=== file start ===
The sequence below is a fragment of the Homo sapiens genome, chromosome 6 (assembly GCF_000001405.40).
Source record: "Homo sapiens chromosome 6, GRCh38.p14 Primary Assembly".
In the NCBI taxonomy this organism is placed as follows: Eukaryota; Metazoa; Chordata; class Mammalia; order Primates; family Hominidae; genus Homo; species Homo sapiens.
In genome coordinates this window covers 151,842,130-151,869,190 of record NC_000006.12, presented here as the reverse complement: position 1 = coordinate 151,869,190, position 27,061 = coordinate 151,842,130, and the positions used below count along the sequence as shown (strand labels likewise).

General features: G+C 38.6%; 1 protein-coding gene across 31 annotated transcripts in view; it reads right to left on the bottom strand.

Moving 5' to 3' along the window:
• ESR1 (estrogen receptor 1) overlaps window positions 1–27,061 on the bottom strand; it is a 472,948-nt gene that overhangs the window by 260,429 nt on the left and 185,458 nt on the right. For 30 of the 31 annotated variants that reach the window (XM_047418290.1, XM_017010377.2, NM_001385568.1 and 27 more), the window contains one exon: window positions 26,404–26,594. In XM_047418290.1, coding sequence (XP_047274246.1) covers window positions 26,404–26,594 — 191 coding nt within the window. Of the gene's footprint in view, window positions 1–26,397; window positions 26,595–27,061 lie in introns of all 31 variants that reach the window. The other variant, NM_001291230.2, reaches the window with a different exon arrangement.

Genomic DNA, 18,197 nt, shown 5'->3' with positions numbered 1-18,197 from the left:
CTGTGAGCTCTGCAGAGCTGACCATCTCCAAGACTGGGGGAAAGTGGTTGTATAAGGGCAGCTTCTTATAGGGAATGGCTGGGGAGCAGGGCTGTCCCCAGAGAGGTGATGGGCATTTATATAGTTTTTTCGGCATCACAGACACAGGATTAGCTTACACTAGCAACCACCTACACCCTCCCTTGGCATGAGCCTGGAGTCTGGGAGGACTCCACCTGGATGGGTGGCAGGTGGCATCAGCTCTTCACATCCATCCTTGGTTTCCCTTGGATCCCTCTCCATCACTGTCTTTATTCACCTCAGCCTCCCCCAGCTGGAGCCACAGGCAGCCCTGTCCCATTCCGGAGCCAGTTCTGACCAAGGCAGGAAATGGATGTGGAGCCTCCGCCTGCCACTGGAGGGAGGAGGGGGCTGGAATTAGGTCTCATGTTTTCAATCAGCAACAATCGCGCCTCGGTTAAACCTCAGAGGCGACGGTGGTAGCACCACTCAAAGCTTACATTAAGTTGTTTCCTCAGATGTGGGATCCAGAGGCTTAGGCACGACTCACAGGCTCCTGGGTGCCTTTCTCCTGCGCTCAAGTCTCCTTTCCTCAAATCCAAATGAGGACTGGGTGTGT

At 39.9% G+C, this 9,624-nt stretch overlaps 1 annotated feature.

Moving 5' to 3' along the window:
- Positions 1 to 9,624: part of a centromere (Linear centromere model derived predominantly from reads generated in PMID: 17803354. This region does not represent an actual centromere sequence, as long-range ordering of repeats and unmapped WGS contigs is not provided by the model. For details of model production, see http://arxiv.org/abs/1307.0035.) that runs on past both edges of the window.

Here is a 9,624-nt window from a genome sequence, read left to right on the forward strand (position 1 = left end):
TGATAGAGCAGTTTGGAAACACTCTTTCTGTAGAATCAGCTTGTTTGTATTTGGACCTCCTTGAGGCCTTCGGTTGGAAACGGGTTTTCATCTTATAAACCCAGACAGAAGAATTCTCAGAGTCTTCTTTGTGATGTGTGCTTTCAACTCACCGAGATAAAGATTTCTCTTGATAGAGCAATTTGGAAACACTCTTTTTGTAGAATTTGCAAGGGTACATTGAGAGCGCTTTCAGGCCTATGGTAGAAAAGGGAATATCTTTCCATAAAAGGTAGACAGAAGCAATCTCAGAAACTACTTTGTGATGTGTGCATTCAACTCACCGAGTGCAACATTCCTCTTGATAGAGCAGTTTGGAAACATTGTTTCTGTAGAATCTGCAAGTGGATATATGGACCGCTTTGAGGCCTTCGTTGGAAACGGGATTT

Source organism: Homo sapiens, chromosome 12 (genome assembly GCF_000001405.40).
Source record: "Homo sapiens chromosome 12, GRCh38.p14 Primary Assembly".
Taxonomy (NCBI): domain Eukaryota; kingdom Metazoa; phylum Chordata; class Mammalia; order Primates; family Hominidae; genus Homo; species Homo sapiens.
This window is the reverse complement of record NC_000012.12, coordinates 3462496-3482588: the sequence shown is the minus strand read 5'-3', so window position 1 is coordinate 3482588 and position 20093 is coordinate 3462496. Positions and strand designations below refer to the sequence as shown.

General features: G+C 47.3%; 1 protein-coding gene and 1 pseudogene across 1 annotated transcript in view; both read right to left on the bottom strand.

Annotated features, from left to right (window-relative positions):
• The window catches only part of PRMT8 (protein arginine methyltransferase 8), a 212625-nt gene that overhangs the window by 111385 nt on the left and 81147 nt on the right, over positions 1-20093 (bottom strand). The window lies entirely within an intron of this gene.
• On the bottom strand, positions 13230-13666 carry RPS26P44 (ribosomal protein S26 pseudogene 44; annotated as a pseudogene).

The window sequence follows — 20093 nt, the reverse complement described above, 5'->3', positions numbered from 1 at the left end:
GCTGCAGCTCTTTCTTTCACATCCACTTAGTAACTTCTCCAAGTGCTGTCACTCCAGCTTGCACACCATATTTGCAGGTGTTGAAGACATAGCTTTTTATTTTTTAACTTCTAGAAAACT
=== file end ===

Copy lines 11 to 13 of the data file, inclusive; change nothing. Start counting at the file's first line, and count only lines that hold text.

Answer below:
Moving 5' to 3' along the window:
- Positions 1 to 9,624: part of a centromere (Linear centromere model derived predominantly from reads generated in PMID: 17803354. This region does not represent an actual centromere sequence, as long-range ordering of repeats and unmapped WGS contigs is not provided by the model. For details of model production, see http://arxiv.org/abs/1307.0035.) that runs on past both edges of the window.

Here is a 9,624-nt window from a genome sequence, read left to right on the forward strand (position 1 = left end):